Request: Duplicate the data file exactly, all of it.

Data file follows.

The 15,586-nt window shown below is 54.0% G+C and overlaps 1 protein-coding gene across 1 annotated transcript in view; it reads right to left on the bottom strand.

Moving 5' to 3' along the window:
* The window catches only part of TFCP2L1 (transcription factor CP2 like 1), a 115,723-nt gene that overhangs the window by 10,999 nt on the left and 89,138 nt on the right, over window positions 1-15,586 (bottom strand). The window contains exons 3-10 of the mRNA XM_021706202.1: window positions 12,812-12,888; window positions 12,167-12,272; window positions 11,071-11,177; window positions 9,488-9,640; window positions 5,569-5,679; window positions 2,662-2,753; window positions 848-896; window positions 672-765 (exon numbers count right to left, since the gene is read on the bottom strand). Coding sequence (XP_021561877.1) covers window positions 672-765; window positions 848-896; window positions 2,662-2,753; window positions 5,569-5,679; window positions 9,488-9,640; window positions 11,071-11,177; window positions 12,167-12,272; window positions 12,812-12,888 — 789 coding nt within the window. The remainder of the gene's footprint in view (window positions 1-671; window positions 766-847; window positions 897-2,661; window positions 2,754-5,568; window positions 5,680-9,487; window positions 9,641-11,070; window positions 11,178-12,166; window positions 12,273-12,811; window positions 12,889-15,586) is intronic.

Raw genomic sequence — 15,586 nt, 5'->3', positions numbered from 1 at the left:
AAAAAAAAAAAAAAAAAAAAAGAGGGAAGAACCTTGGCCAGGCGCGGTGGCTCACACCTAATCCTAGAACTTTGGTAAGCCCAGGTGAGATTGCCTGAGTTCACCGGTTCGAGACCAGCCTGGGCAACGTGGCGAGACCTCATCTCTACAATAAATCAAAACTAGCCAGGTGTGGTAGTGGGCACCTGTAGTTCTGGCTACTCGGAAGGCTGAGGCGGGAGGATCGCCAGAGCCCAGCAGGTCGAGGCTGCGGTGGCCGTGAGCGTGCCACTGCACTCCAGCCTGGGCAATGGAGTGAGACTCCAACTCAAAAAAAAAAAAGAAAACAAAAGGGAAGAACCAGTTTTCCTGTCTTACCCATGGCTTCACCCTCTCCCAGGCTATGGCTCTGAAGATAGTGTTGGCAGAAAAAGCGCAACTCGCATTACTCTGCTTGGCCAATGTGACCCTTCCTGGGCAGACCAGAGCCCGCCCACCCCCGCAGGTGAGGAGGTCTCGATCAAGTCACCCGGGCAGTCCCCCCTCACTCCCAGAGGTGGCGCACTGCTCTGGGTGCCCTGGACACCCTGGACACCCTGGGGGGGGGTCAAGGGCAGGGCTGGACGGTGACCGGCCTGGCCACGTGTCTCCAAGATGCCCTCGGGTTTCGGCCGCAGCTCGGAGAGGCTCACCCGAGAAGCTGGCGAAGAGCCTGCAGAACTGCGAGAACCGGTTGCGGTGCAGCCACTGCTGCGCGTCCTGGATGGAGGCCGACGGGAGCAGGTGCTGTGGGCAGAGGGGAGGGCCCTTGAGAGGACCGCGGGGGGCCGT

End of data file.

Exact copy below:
The 15,586-nt window shown below is 54.0% G+C and overlaps 1 protein-coding gene across 1 annotated transcript in view; it reads right to left on the bottom strand.

Moving 5' to 3' along the window:
* The window catches only part of TFCP2L1 (transcription factor CP2 like 1), a 115,723-nt gene that overhangs the window by 10,999 nt on the left and 89,138 nt on the right, over window positions 1-15,586 (bottom strand). The window contains exons 3-10 of the mRNA XM_021706202.1: window positions 12,812-12,888; window positions 12,167-12,272; window positions 11,071-11,177; window positions 9,488-9,640; window positions 5,569-5,679; window positions 2,662-2,753; window positions 848-896; window positions 672-765 (exon numbers count right to left, since the gene is read on the bottom strand). Coding sequence (XP_021561877.1) covers window positions 672-765; window positions 848-896; window positions 2,662-2,753; window positions 5,569-5,679; window positions 9,488-9,640; window positions 11,071-11,177; window positions 12,167-12,272; window positions 12,812-12,888 — 789 coding nt within the window. The remainder of the gene's footprint in view (window positions 1-671; window positions 766-847; window positions 897-2,661; window positions 2,754-5,568; window positions 5,680-9,487; window positions 9,641-11,070; window positions 11,178-12,166; window positions 12,273-12,811; window positions 12,889-15,586) is intronic.

Raw genomic sequence — 15,586 nt, 5'->3', positions numbered from 1 at the left:
AAAAAAAAAAAAAAAAAAAAAGAGGGAAGAACCTTGGCCAGGCGCGGTGGCTCACACCTAATCCTAGAACTTTGGTAAGCCCAGGTGAGATTGCCTGAGTTCACCGGTTCGAGACCAGCCTGGGCAACGTGGCGAGACCTCATCTCTACAATAAATCAAAACTAGCCAGGTGTGGTAGTGGGCACCTGTAGTTCTGGCTACTCGGAAGGCTGAGGCGGGAGGATCGCCAGAGCCCAGCAGGTCGAGGCTGCGGTGGCCGTGAGCGTGCCACTGCACTCCAGCCTGGGCAATGGAGTGAGACTCCAACTCAAAAAAAAAAAAGAAAACAAAAGGGAAGAACCAGTTTTCCTGTCTTACCCATGGCTTCACCCTCTCCCAGGCTATGGCTCTGAAGATAGTGTTGGCAGAAAAAGCGCAACTCGCATTACTCTGCTTGGCCAATGTGACCCTTCCTGGGCAGACCAGAGCCCGCCCACCCCCGCAGGTGAGGAGGTCTCGATCAAGTCACCCGGGCAGTCCCCCCTCACTCCCAGAGGTGGCGCACTGCTCTGGGTGCCCTGGACACCCTGGACACCCTGGGGGGGGGTCAAGGGCAGGGCTGGACGGTGACCGGCCTGGCCACGTGTCTCCAAGATGCCCTCGGGTTTCGGCCGCAGCTCGGAGAGGCTCACCCGAGAAGCTGGCGAAGAGCCTGCAGAACTGCGAGAACCGGTTGCGGTGCAGCCACTGCTGCGCGTCCTGGATGGAGGCCGACGGGAGCAGGTGCTGTGGGCAGAGGGGAGGGCCCTTGAGAGGACCGCGGGGGGCCGT